Monday, November 7, 2016

Alimony Modification Denied For Lack Of Changed Circumstances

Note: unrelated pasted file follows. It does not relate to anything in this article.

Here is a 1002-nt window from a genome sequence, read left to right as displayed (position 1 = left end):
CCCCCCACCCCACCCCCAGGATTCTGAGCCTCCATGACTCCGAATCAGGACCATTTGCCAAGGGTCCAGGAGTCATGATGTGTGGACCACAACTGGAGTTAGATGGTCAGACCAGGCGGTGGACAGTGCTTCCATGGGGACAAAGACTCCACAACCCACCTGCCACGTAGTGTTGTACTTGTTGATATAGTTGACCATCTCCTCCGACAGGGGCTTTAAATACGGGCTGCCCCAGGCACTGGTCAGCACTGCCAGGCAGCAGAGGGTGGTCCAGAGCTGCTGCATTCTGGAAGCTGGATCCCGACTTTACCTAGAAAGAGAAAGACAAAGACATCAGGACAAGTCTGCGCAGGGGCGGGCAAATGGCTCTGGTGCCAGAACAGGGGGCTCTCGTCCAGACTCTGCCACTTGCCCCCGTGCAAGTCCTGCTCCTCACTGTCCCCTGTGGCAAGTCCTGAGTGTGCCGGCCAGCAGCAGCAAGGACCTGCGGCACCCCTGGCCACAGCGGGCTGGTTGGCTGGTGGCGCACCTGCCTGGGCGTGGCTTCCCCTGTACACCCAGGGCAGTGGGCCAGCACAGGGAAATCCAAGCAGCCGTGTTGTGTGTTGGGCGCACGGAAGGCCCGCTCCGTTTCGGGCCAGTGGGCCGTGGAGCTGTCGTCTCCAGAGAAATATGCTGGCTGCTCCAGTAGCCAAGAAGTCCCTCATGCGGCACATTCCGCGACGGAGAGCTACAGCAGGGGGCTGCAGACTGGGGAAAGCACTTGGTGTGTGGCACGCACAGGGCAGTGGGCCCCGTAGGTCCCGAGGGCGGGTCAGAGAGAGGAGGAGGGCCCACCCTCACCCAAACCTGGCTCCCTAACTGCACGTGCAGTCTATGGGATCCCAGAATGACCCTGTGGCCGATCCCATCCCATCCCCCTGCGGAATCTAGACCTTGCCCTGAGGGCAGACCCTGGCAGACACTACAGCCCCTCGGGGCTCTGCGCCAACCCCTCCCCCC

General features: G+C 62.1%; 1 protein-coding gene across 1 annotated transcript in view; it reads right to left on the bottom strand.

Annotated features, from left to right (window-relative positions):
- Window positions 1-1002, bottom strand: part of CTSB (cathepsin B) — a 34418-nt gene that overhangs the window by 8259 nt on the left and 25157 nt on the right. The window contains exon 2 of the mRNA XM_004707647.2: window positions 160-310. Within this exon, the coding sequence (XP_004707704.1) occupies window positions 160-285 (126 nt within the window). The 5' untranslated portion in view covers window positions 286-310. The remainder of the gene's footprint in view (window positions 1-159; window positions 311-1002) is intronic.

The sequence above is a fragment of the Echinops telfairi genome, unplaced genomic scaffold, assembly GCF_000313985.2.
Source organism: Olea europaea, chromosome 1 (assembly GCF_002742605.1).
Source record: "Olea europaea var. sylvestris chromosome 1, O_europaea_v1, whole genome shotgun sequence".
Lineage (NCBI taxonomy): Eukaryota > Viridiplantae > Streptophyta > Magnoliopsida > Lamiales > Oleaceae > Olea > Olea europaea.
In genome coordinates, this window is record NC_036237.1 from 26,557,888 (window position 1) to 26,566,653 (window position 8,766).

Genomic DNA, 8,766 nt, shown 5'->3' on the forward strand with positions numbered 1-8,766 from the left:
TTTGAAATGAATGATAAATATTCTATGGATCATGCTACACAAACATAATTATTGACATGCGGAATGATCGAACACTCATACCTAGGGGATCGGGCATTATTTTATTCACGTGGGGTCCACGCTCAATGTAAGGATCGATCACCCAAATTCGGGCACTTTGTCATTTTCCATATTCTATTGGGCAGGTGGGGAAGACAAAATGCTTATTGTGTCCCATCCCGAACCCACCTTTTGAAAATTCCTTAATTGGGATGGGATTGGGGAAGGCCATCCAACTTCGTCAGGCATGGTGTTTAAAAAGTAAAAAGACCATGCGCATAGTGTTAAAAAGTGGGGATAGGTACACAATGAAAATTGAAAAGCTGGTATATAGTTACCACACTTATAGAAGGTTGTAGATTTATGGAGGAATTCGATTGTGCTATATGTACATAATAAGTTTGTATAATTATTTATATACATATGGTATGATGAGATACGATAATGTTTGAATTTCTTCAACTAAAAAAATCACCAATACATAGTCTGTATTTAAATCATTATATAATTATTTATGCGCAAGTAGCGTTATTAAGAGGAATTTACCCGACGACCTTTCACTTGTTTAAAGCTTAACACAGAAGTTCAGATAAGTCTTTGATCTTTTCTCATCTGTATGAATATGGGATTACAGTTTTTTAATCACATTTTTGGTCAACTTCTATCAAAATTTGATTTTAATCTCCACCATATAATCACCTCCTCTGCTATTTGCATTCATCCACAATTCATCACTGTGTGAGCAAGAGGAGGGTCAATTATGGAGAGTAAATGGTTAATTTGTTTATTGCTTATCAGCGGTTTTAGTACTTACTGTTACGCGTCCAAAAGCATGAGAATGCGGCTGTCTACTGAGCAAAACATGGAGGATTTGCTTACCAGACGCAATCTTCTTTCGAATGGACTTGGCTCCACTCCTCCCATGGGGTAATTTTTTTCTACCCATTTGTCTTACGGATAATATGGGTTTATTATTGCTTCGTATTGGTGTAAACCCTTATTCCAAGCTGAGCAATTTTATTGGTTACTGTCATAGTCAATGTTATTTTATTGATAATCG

Jill Bier was seeking an increase in the monthly alimony of $25,000 she was receiving from her former husband Robert Bier. Ms. Bier appealed the denial of her application for upward modification of alimony payments by Robert Bier. The couple's final judgment of divorce, which occurred in 2003, made it clear that Jill Bier's monthly medical expenses would increase. The New Jersey Superior Court, Somerset County, Family Part judge hearing the motion for reconsideration noted the substantial discrepancy between Jill Bier's Case Information Statement (CIS), indicating $17,194 monthly in medical expenses and the certification she submitted in support of her motion which indicated $6,000 per month in medical expenses. Jill Bier provided no documentation of her claimed expenses, her condition or any change therein since the divorce. The judge found Jill Bier's credibility to be questionable in light of conflicting claims of being nearly bed ridden yet purchasing a Mercedes E550 and incurring commuting expenses of $5,500 monthly. In Bier v. Bier, the New Jersey Appellate Division determined that no as there was no prima facie showing of changed circumstances, as required under Lepis v. Lepis, 83 N.J. 139 (1980), no evidentiary hearing was required. The Appellate Division followed Larbig v. Larbig, 384 N.J. Super. 17 (App. Div. 2006) in holding that the decision to modify an alimony obligation based on claims of changed circumstances rests with the family part judge. Finding no reason to disturb the decision, the N.J. Appellate Division affirmed the decision of the trial judge. If you are facing divorce, alimony can have lasting and substantial consequences upon your future whether you are the obligee or the obligor. It is imperative that you obtain an experienced divorce attorney for your divorce or motion for modification in order to ensure that your rights are protected. For more information about divorce, alimony, child support and other family law matters visit This blog is for informational purposes only and not intended to replace the advice of an attorney.

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